This study found that patient demand is, unsurprisingly, one of the key challenges general practice faces, and that this is having a predictable effect in terms of workload pressures; it is also a key driver in the adoption of technology. Our research makes clear that technology is widely viewed as a means of alleviating practice pressures – realising operational efficiency, improving patient access to healthcare and enhancing the overall patient experience. Furthermore, while there remain some uncertainties about technology, and its adoption in general practice, GPs and their teams are digitally innovating – albeit cautiously.
An already stretched primary care sector will certainly require tangible support if it is to be able to take some of the strain from the hospital sector. The government’s Digital Transformation Programme (DTP) is Intended to provide this support; it aims to remove a massive workload burden from GPs and, in turn, front-of-house practice staff.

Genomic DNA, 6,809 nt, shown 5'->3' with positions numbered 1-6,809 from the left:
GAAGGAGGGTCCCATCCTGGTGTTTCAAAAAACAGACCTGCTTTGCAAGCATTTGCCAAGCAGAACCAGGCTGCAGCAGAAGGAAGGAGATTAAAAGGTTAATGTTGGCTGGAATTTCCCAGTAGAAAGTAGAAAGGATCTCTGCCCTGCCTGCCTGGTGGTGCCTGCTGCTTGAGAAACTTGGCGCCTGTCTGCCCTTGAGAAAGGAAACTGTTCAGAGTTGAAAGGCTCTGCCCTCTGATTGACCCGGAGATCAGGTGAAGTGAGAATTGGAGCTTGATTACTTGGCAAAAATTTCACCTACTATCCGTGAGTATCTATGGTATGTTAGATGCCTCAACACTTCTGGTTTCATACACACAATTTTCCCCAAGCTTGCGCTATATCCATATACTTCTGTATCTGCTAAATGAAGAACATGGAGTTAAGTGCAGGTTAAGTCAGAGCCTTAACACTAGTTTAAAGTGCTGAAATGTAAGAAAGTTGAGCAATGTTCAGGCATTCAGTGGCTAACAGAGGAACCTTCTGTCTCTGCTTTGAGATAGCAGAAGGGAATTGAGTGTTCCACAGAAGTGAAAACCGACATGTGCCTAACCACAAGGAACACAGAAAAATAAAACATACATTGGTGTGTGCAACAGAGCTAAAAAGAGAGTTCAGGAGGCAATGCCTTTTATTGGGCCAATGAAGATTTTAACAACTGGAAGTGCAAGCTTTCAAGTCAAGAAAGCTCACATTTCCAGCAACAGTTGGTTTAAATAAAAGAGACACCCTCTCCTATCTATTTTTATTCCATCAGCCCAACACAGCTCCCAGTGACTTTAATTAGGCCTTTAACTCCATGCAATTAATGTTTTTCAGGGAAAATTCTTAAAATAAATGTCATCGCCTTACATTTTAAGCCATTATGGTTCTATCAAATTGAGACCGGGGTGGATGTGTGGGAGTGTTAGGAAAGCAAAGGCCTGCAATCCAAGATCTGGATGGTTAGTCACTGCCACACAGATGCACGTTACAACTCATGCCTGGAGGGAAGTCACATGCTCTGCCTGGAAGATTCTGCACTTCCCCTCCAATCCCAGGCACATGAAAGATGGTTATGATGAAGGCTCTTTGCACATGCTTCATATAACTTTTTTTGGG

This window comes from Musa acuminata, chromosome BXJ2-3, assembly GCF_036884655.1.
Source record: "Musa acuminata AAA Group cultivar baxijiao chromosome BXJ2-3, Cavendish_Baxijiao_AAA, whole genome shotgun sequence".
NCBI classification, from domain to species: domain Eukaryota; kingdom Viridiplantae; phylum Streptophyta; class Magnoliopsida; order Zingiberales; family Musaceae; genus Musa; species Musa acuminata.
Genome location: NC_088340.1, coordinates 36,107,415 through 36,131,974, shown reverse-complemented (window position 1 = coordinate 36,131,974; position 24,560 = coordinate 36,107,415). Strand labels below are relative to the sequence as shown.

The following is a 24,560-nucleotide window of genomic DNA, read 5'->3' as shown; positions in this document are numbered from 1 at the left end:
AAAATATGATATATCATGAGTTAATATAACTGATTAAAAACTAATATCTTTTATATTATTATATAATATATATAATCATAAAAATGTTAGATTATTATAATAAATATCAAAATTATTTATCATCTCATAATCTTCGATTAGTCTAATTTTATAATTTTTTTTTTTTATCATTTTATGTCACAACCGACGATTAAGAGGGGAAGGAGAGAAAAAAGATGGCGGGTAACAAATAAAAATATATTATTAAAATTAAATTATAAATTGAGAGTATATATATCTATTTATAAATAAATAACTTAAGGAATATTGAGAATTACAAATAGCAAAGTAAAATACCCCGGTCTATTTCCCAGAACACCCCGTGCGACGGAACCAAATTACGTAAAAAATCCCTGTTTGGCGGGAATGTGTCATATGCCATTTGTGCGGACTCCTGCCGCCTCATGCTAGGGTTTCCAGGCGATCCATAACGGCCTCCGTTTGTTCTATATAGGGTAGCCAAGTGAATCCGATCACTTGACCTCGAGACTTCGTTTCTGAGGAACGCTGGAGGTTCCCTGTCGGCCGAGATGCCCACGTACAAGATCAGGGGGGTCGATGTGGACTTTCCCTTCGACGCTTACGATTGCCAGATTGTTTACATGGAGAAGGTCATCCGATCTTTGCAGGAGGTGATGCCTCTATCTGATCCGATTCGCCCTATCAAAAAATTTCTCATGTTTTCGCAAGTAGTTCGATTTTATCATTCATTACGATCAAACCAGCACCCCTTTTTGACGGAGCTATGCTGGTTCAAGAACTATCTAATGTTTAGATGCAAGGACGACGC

Managed print services (MPS), scan technology and other efficiency-focused solutions have emerged as ‘must haves’ in a sector seeking to streamline processes, print smarter, realise efficiencies and improve patient experience. According to industry research managed print services (MPS), for example, can lower print-related operating and IT costs by as much as 30%.
Behind the scenes
Things are changing digitally behind the scenes. Since January 1, 2018, there has been a requirement that practices are wifi-enabled throughout and, in addition to administrative areas, nearly every consulting room will now have a printer.. This additional capacity means that MPS are already delivering tangible benefits for GP practices across the country;